Students have complained after a lack of communication regarding recent changes to assessment methods in the English Department.
Previously, Period Modules were assessed by two essays, one submitted and marked during a term, and another one completed over the holidays.
Under the new changes, second and third years wil be assessed by an open exam taking place over eleven days for their Period Modules.
Special Modules previously consisted of a 1,000 word procedural essay and a 3,000 essay to be completed over the holiday period.
They will now be assessed by of the larger essay, coupled with a one-to-one essay planning tutorial.
Special Module Office Hours will also be held during Weeks seven to ten provide more opportunities for discussion between tutors and students.
Meanwhile, first year students now have two eleven-day open exams in their Translations and Victorian Literature modules. These modules were previous assessed by two 1,500 word essays.
The Approaches to Literature and Global Literatures Modules now contain one textual analysis task per term, with the intention of better preparing students to write essays.
Students were upset not by the changes themselves, but by the way the University handled them.
The alterations were announced via email at the end of last term, but the email was only sent to second years, leaving third year students unaware of the changes until they were informed by their peers this month.
Many also felt the change had been implemented too late in their degrees, and that they would struggle to adjust to the new conditions.
One English student, who wished to remain anonymous, said: “On the grounds of it being my third year and the most important one, this change means I will be undertaking a method of assessment that I am inexperienced in.
“The Department […] made the mistake of only telling the second years and my peers and I have had no time to prepare or figure out the implications of this change before it was thrust upon us.”
The English Department said that the changes to assessment methods were implemented “in response to student and staff feedback about current practices”.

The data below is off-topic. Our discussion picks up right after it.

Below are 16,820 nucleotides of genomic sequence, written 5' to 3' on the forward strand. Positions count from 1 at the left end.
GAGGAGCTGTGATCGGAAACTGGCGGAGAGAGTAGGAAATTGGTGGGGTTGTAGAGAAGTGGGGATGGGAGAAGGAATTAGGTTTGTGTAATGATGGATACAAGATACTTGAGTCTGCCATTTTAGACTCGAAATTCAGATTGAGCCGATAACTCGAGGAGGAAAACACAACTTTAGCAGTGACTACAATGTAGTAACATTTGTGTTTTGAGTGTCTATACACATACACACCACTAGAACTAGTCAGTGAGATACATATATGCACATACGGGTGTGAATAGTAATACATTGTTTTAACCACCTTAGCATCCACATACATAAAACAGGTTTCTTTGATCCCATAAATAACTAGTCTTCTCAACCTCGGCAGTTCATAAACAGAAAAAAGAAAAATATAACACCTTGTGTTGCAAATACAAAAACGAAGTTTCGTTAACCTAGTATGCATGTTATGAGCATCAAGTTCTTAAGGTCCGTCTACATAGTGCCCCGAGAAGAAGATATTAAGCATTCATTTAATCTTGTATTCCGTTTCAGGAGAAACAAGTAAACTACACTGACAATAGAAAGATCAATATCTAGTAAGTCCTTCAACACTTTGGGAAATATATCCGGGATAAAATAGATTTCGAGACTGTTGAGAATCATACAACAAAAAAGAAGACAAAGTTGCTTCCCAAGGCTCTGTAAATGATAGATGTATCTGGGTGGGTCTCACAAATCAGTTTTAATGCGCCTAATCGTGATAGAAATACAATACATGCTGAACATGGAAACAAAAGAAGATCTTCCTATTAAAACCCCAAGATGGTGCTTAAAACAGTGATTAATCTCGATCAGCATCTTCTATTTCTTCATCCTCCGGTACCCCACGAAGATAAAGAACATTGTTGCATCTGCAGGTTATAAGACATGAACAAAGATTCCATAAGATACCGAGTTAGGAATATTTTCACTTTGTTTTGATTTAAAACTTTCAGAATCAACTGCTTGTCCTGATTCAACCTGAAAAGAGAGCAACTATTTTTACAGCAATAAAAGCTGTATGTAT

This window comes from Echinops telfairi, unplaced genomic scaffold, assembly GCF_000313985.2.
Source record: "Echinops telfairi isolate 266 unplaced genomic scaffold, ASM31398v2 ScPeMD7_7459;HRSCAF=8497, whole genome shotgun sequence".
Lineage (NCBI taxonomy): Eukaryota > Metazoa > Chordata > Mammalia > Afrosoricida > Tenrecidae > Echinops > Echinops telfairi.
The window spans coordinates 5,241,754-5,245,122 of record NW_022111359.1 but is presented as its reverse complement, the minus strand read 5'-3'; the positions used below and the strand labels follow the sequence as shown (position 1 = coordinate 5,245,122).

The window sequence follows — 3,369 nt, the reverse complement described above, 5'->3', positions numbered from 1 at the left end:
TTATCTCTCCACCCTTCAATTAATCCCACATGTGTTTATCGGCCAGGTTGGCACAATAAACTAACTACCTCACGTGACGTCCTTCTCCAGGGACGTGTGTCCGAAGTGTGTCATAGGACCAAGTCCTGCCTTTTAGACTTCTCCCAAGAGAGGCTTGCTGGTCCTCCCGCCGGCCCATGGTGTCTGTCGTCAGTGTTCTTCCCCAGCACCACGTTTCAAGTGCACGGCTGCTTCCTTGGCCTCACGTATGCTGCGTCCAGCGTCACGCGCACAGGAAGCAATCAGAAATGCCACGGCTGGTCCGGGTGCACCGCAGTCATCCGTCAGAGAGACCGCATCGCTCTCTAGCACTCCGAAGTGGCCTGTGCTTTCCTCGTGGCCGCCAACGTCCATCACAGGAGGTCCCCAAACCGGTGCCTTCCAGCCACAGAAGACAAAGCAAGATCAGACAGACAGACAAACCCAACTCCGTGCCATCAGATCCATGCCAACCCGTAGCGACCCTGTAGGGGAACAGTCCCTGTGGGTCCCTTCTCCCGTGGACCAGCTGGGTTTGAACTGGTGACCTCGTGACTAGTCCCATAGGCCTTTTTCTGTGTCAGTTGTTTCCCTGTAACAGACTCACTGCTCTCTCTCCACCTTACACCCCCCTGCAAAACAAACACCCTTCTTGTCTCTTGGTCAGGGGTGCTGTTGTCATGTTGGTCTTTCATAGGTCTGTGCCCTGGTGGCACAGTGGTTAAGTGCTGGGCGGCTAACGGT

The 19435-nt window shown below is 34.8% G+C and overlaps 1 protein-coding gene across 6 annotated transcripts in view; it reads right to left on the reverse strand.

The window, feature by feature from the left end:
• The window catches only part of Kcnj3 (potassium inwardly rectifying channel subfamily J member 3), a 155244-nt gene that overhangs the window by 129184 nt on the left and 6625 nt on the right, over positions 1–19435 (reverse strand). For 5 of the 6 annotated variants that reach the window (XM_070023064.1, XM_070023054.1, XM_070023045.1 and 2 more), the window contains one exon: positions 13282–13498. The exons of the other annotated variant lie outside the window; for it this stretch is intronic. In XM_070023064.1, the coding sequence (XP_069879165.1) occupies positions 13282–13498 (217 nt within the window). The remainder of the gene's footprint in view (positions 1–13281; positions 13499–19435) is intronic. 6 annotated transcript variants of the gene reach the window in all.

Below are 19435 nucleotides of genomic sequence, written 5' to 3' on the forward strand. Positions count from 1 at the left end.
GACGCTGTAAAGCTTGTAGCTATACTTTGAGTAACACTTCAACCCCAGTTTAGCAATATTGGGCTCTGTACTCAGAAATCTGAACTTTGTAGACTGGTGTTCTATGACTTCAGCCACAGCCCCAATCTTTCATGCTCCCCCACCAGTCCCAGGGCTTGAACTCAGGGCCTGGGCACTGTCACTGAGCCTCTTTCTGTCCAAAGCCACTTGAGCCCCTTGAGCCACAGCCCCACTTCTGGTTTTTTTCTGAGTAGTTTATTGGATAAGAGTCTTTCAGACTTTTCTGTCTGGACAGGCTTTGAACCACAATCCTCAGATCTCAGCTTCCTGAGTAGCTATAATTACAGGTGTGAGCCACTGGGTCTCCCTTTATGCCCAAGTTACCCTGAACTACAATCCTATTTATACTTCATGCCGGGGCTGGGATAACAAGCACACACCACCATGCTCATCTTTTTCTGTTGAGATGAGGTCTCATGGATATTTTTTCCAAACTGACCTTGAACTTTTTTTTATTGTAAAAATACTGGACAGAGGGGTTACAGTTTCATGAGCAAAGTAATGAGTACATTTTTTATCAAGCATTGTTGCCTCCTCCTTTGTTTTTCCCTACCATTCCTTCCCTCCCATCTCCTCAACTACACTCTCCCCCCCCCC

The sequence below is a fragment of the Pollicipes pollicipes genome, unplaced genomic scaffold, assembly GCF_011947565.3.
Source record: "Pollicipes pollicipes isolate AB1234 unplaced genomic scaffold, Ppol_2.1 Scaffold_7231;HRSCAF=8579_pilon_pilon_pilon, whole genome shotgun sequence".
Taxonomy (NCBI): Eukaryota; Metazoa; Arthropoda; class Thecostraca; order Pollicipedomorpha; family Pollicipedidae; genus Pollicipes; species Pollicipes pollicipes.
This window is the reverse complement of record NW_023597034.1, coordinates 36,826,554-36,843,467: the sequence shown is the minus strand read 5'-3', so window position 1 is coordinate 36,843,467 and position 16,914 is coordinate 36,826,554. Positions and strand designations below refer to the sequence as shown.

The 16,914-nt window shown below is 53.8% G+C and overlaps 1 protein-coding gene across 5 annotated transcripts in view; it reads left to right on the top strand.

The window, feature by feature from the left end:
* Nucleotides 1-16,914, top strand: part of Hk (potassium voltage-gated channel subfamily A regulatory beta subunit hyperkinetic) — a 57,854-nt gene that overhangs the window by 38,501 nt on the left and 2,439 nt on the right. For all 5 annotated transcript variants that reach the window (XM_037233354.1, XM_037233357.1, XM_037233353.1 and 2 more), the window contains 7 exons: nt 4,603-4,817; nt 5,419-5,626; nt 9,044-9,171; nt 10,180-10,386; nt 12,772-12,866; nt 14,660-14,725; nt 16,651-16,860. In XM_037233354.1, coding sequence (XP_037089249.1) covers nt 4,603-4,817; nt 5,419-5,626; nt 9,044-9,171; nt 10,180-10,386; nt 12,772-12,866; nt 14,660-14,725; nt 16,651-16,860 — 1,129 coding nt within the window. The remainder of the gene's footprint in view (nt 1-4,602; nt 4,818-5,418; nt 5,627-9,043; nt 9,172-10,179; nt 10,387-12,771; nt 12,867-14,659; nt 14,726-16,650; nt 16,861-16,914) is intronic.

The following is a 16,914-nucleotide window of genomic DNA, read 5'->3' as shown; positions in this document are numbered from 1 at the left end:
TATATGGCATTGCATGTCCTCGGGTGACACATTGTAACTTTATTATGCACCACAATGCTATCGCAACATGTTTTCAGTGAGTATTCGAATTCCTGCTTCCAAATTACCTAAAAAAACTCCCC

However, one student told Nouse: “As a year group we were advocating a change in the critical questions examination procedure, but that has remained unaltered.”
Some people reacted more positively to the changes. One student said: “Despite the fact that we were informed of the changes so late, I think the extra breathing room across termtime will be invaluable.
“This will…be especially true when it comes to our tutors being able to spend their efforts on developing our understanding across the module, rather than marking a silly amount of essays.
“As long as they retain the same freedom as the old system, the dissertation time we gain over the Christmas and Easter breaks will, I’m sure, be more than worth it.”
Another student commented: “Overall, I am really positive about the changes, and excited to see how the paper will be formatted!”
After a variety of responses were shown to them, the English Department quickly pointed out through an email to all student that these were not the “frenetic two-hour exams and fragmented replies” some of them were dreading.
The Department reassured students that the questions provided would be as broad as possible, and incorporate all of the topics in the module.
The open exams were originally meant to be completed over five days, but this was subsequently extended to make the workload of students doing two Period Modules at the same time more manageable. An email sent to students last week also revealed exam papers for second years may also include tasks alongside the main essay, such as a close reading exercise, although students graduating in 2015 will assessed by a single 3,000 word essay.
The English Department claims these changes will allow students to better reflect on feedback given to them and implement it in their next essays while stressing that students will be “fully prepared” beforehand.
It also praised “the maturity, efficiency and promptness English student representatives, for working alongside the English Department to implement the changes and for informing staff members of students’ concerns.”
Dr Emma Major and Professor David Attwell released a joint statement saying: “Since becoming aware of the problem, we have have acted promptly and carefully to engage with student representatives.
“Following two days of meetings and discussions we are issuing a revised set of assessment guidelines that address worries about assessment timing and support.”